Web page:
Discussing the Iran Crisis

Tom Collina and Kate Kizer on Early Warning

This is a transcript of a recent Early Warning segment from the podcast Press the Button, in which Michelle Dover, Tom Collina, and Kate Kizer discuss escalating tensions between US and Iran, and how last week's events have made us less safe. Listen and subscribe to our weekly podcast today! 

Early Warning segment, January 14, 2020

  • Michelle Dover, Director of Programs, Ploughshares Fund
  • Tom Collina, Director of Policy at Ploughshares Fund
  • Kate Kizer, Policy Director at Win Without War

Michelle: Today on Early Warning, we are focusing on two questions. What do we know about the escalation we saw last week between the United States and Iran and what should we be doing about it now? Here to answer these questions are Kate Kizer, policy director at Win Without War, and Tom Collina, policy director here at Ploughshares Fund. Kate, Tom, do you think we can cover this in seven minutes? 

Tom: No problem. 

Kate: Let's try. 

Michelle: Our time starts now. Tom, over the weekend we saw the Trump administration's story about when and why it decided to kill General Soleimani fall apart. What do we actually know about this strike and the following actions?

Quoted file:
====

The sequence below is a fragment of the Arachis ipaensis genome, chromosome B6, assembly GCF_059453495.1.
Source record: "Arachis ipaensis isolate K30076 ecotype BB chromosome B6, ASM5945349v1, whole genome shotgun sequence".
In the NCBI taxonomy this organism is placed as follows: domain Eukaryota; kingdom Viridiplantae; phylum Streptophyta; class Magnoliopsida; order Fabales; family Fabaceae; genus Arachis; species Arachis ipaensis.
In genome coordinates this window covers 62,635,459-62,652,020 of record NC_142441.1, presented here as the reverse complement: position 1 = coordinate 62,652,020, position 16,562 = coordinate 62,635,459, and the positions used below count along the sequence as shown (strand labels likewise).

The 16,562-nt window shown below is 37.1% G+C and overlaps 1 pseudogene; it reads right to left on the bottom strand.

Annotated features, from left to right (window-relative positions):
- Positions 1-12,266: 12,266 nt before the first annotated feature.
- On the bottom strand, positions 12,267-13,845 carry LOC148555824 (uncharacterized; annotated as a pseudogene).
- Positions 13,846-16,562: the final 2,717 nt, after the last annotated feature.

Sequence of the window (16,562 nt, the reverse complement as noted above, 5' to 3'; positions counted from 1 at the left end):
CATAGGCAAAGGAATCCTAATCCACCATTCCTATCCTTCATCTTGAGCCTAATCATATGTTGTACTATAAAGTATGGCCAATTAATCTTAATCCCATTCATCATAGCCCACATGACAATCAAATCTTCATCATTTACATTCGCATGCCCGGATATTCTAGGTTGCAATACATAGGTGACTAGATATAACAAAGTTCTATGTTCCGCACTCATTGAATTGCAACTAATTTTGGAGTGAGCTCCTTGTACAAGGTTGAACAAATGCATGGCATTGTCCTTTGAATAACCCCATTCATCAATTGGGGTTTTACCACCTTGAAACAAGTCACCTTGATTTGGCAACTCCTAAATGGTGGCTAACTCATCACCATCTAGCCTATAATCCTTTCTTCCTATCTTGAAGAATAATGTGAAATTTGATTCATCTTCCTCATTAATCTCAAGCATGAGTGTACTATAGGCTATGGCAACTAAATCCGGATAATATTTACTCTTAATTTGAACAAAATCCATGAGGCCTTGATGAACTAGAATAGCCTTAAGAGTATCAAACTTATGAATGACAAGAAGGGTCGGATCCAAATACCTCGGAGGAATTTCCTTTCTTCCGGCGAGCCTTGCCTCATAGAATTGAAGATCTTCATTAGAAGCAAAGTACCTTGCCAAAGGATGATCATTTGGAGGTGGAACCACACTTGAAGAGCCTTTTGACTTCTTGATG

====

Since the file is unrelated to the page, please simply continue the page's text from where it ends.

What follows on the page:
Tom: Thanks Michelle. I think there's two important questions to answer here. One is, was this attack legal? And the other is, was it smart? Does it make America safer? And I think we can answer no to both questions. On the first, it is now become clear that there is no evidence that there was an imminent threat that justified this attack. And we're now seeing reports that this attack was in fact planned months ago. It means you simply can't go and kill people just because you think they may be a danger to the United States at some point. This was not self-defense. This was in fact U.S. assassination of a foreign leader. Was this attack smart? Did it make us safer? And again, I think the answer is no. This attack could have easily led to a disastrous war with Iran. And that was only prevented because Iran was very measured in its response. And we got lucky they didn't have to be that restrained. You could also say that even their restrained attack could have led to American deaths in Iraq. That was not actually in their control as much as they tried, so I really do think that we dodged a bullet on this one. The U.S. attack has also undermined the U.S. position in Iraq. We now see Iraq calling for the removal of U.S. Troops. I actually think that will be a good idea to remove U.S. Troops, but that's not what President Trump intended. Certainly, the downing of the Ukrainian airliner falls into unintended consequences, a real tragedy. But when you go to the brink of war, bad things happen. Even though, this is creating a lot of domestic trouble for the Iranian regime, I think this attack has in general made Iranian hard-liners stronger. It supported their position against further engagement with the United States. And finally, it has pushed Iran to take steps away from the Iran nuclear deal and possibly restart elements of their nuclear program. So none of these things are what the U.S. wants. President Trump's actions assassinating General Soleimani have made us less safe.